This is a guest post by Edward R
[This is an entry in our non-fiction writing contest where you could win a number of prizes including an 84 serving storage bucket of Wise Food Storage, 500 rounds of 9mm ammo, a NukAlert a copy of my book The Dirt Cheap Survival Retreat and a copy of my CD It’s The End Of The World As We Know It – And I Feel Fine . For complete rules and list of prizes see this post.]
Many commercial survival kits contain a few small hooks, tiny lead sinkers (weights), and a short length of lightweight fishing line. With some live bait an amateur could use that miniature fishing kit to catch a few pan fish for food. However, pan fish contain very little meat and it would take many of them to make a meal. In the process of catching so many pan fish the inevitable setbacks will occur, such as broken lines and lost hooks. A tiny fishing kit of this type might help catch a few small fish, but it isn’t going to do much good in a real survival situation. Further, most would not know how to use that gear to catch fish when live bait is unavailable. I decided to have another look at fishing kits to explore what items one should really have on hand, as well as different ways to use that equipment in a survival situation.
Commercial fishing line is far superior to any fishing line we could make by hand in nature. Generally speaking, a half-mile of commercial fishing line weighs only about one-quarter of a pound, can be contained on a spool the size of a human fist, and costs less than a typical fast-food lunch. All things considered, it is simply a must-have item for fishing kits. Fishing line is available in many different tensile (aka “test”) strengths and styles. For example, a hooked quarter-pound pan fish tugging on a small 6-pound test monofilament line will probably not cause it to break, but the line will likely snap if you have hooked a twenty-pound catfish.
Abrasion from jagged rocks and underwater obstructions will also weaken a fishing line, as will fishing in extremely cold water. Having a stronger fishing line than you expect to need is desirable, but smaller fish can become “spooked” by a strong large-diameter fishing line. A fluorocarbon line can overcome this problem as it is nearly invisible in the water, but small-diameter fluorocarbon lines can still break when big fish are hooked. In a survival situation a person would want to catch fish of all sizes so a versatile line is needed.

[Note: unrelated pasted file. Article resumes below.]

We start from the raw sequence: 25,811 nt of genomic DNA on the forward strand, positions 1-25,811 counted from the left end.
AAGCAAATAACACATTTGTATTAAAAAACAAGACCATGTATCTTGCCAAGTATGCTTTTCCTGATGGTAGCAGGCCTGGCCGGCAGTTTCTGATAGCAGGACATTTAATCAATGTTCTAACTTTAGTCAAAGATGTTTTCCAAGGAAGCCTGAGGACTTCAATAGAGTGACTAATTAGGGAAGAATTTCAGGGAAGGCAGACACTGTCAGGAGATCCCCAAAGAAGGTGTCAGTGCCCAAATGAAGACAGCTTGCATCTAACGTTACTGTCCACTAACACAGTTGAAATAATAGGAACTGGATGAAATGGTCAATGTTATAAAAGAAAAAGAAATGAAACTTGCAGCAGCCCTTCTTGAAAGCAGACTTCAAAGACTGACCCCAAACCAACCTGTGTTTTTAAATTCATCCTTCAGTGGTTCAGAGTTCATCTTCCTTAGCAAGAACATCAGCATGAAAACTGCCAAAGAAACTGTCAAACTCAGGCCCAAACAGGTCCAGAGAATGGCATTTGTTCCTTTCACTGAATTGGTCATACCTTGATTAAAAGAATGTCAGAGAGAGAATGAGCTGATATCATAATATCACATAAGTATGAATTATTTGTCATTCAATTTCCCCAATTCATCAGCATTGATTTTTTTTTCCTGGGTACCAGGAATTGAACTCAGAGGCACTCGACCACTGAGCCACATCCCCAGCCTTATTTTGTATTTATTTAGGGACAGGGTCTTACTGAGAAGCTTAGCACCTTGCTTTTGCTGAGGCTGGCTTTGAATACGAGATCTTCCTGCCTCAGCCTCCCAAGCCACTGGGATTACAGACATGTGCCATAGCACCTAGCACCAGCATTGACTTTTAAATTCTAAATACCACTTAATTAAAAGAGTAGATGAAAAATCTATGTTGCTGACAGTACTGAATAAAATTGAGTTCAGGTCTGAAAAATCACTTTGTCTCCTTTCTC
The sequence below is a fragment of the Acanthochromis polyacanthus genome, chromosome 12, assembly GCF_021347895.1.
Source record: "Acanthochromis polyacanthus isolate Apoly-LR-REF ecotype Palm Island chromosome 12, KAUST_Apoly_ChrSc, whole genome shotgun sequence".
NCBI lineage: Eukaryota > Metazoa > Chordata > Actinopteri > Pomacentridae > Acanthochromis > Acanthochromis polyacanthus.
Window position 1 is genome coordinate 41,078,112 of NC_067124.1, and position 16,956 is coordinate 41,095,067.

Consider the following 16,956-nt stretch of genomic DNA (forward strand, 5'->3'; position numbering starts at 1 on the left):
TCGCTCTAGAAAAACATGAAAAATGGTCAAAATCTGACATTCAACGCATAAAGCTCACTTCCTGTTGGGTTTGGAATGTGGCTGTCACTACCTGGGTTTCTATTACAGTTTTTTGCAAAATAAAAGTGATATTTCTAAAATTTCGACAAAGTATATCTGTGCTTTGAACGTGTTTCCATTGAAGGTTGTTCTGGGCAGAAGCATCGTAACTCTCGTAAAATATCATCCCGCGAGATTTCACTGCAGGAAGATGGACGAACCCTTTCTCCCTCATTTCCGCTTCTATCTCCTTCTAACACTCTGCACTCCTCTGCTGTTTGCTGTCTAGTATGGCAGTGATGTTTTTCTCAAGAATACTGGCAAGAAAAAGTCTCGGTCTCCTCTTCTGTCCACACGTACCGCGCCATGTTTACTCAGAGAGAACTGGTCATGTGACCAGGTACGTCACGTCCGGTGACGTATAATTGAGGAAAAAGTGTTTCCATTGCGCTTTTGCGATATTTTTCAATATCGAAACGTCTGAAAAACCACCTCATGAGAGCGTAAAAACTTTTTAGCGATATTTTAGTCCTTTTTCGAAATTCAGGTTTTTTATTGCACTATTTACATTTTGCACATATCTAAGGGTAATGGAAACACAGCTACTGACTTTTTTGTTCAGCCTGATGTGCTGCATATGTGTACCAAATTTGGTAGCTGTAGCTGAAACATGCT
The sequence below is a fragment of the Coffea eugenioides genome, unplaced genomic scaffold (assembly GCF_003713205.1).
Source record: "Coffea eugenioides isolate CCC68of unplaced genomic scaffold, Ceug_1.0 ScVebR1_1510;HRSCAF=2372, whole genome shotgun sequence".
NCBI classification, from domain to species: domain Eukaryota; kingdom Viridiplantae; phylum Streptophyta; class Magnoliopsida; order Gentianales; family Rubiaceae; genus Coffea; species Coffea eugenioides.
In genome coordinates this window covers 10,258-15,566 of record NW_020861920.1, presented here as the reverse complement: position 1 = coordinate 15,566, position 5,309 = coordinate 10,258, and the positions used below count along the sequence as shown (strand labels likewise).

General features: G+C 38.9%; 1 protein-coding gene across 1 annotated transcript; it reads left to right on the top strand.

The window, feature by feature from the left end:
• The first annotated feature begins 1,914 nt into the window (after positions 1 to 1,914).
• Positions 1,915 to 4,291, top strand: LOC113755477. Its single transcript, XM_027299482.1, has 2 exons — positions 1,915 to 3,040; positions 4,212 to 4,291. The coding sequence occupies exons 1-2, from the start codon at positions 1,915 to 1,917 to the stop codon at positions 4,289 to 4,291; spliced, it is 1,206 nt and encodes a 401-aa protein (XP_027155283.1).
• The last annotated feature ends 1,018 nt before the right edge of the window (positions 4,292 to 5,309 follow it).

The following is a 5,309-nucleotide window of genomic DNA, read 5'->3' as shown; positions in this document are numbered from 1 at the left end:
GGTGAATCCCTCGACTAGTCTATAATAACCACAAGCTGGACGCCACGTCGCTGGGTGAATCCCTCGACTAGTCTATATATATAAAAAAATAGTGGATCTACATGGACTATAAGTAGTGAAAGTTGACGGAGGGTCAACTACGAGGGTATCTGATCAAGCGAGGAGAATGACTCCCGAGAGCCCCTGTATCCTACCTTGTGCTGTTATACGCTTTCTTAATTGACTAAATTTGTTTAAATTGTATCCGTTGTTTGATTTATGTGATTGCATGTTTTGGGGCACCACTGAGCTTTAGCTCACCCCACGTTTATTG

Defining the best all-purpose survival fishing line is a matter of personal opinion, but I would recommend a braided line which generally has 3-5 times the breaking strength of a monofilament or fluorocarbon line. For example, a braided line having a 50-pound breaking strength can have a line diameter equivalent to a 10-pound monofilament or fluorocarbon line. Even with mild abrasion damage, such a strong braided line would continue to be useful for fishing as opposed to most lightweight monofilament or fluorocarbon fishing line of equal diameter.
Keep in mind the weakest link in the fishing line can be found at the knot which ties the line to the hook, a fact which is especially true for braided lines. However, 95% of the advertised line strength can be retained if the hook is attached using a Clinch knot or Palomar knot. For those having access to really large fish such as salmon or muskellunge a 100-pound test braided line might be desired. Regardless of which tensile strength is right for you, having a few spools of 50- or 100-pound test braided fishing line should be sufficient for a simple survival fishing kit. Such strong line can also be useful in numerous other applications as well, such as building a snare trap and repairing torn fabric.
Fishing hooks can be crafted by hand from wire, wood, or bone with unpredictable results, but off-the-shelf hooks are far superior in strength, sharpness, design, and function. Plenty of straight hooks in small and large sizes as well as medium-sized treble hooks are also must-have items for survival fishing kits. Both modern-day fishing line and hooks are so useful, effective, dependable, and affordable it makes little sense to be without or to make your own.
From a minimalist perspective strong fishing line and hooks are the two primary items in our fishing kit and they would be content just having that. However, we can improve our kit without adding much bulk by including the following:
- Multi-tool containing pliers and a single-edge knife blade (for hook removal, scaling/cleaning fish, and crafting artificial lures)
- A spool of nylon gardening cord (used to retain fish after catching them as well as material for crafting artificial lures and nets)
- Container with lid (such as a small tin or margarine tub, used to contain the miscellaneous hardware noted below, also useful to hold live bait when needed)
- Many large and small paper clips, safety pins, rubber bands; as well as a few strong finishing nails (miscellaneous useful hardware)
- A fanny pack or soft media case which is typically used to store 8-12 audio cassette tapes, either of which will be useful in storing the entire fishing kit
Of course, a telescoping fishing rod and a reel can be useful too, but they are bulky and can break fairly easily. A minimalist would prefer to wrap 20’ of line around a small hand-held stick (or dowel rod) so the line can be retrieved by hand in the same way as when flying a kite. Cane poles having 20’ of line can also be crafted from saplings and sticks using safety pins as fishing line guides. Adding a small assortment of plastic baits, spinning lures, and other supplies can be helpful in moderation; but don’t go overboard as the kit should be as compact as possible.